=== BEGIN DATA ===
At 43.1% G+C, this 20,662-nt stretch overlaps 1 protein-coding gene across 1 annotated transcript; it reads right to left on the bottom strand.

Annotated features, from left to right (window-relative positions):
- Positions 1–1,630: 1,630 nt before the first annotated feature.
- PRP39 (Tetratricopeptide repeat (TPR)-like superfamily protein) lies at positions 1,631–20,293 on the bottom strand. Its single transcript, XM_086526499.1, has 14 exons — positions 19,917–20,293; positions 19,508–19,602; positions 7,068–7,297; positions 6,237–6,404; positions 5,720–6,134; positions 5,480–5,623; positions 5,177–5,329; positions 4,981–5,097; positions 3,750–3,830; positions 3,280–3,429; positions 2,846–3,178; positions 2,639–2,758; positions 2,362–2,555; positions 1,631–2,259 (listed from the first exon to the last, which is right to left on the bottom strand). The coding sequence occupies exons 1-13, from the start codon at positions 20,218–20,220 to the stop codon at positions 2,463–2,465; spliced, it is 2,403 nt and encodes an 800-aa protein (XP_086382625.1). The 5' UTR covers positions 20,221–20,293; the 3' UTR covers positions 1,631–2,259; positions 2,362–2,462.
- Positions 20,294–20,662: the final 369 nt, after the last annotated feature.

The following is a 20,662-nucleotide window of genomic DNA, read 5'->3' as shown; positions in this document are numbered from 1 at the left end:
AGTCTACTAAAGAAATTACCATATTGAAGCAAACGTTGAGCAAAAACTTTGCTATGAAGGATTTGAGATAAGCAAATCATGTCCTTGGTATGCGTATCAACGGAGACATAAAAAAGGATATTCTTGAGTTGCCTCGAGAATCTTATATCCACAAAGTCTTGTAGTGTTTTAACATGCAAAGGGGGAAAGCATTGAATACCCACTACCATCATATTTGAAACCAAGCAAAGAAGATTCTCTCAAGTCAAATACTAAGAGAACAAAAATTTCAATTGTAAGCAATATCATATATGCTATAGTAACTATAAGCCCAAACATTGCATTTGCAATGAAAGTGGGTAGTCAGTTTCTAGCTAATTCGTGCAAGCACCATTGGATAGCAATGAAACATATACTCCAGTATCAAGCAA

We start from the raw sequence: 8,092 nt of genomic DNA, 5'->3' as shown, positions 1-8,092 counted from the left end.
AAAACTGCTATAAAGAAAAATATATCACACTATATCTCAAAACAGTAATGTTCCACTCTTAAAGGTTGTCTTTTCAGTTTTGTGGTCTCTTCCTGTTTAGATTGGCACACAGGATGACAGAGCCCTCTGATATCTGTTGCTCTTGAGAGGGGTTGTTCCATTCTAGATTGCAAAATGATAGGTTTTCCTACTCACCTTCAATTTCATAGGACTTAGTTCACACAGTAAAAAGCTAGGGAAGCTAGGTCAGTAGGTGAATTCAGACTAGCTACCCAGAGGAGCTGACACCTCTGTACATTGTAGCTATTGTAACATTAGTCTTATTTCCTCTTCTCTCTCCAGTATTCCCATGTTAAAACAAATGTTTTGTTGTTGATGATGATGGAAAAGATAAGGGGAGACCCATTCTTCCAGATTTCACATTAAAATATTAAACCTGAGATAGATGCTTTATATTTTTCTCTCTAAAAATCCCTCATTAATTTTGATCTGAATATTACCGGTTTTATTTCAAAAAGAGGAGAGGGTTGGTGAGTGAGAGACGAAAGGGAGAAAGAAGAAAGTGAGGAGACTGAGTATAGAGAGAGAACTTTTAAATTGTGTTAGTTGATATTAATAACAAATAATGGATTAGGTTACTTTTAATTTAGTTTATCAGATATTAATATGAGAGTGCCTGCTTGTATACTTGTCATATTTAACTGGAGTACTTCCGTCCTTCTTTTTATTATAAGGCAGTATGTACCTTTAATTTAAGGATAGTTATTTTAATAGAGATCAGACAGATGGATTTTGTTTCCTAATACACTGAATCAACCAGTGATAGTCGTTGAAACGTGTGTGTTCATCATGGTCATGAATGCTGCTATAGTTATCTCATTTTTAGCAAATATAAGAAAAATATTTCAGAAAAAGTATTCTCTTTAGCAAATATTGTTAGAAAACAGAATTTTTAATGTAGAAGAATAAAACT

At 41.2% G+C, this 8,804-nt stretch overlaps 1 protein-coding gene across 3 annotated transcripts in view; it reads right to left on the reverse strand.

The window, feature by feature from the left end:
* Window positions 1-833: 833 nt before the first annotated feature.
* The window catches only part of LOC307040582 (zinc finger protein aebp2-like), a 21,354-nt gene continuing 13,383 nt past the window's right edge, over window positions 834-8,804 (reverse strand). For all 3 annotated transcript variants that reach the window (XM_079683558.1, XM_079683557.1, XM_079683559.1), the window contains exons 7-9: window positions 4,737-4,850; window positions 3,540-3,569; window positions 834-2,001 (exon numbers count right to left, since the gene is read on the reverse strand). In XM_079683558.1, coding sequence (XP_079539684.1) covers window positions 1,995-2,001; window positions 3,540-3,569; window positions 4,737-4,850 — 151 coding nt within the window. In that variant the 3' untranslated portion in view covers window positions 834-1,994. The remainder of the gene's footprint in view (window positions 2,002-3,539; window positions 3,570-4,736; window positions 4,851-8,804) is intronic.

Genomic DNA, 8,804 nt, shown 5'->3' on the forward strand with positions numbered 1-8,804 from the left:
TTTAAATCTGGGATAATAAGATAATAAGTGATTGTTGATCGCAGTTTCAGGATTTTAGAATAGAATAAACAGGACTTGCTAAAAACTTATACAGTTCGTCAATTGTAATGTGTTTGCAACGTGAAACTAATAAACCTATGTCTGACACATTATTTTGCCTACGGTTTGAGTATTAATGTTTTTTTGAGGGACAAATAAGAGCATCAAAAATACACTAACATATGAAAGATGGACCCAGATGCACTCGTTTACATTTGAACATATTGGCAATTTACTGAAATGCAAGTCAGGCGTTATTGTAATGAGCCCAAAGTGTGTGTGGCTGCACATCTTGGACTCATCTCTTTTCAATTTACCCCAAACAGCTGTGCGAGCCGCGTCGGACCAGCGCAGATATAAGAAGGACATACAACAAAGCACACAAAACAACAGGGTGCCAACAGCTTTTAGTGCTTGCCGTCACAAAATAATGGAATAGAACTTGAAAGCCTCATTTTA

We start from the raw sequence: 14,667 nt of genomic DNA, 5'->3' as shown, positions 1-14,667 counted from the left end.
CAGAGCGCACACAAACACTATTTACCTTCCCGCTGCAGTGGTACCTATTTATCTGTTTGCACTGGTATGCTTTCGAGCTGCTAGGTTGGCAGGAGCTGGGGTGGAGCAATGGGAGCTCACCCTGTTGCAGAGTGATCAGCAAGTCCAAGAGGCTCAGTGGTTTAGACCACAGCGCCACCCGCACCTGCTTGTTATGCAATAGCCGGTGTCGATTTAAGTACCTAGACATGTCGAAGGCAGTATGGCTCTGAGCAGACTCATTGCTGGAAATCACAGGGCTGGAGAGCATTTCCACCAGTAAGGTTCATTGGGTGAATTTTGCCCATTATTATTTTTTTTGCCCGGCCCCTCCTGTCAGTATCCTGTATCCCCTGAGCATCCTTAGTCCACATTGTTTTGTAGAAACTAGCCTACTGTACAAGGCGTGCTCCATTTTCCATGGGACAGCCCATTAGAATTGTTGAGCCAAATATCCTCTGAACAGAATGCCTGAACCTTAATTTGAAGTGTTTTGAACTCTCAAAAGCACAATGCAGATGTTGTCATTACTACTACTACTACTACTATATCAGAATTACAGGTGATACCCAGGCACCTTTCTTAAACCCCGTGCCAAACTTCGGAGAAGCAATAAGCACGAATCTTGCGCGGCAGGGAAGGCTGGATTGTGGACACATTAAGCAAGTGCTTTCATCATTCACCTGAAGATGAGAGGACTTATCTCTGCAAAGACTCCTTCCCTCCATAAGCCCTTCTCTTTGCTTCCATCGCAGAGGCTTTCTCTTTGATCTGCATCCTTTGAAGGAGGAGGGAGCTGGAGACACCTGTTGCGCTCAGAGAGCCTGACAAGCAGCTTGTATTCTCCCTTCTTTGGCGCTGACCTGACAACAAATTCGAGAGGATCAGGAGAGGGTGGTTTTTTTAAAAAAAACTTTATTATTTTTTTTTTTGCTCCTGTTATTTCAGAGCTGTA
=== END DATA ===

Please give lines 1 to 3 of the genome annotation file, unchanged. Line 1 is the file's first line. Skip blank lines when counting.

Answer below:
At 43.1% G+C, this 20,662-nt stretch overlaps 1 protein-coding gene across 1 annotated transcript; it reads right to left on the bottom strand.

Annotated features, from left to right (window-relative positions):
- Positions 1–1,630: 1,630 nt before the first annotated feature.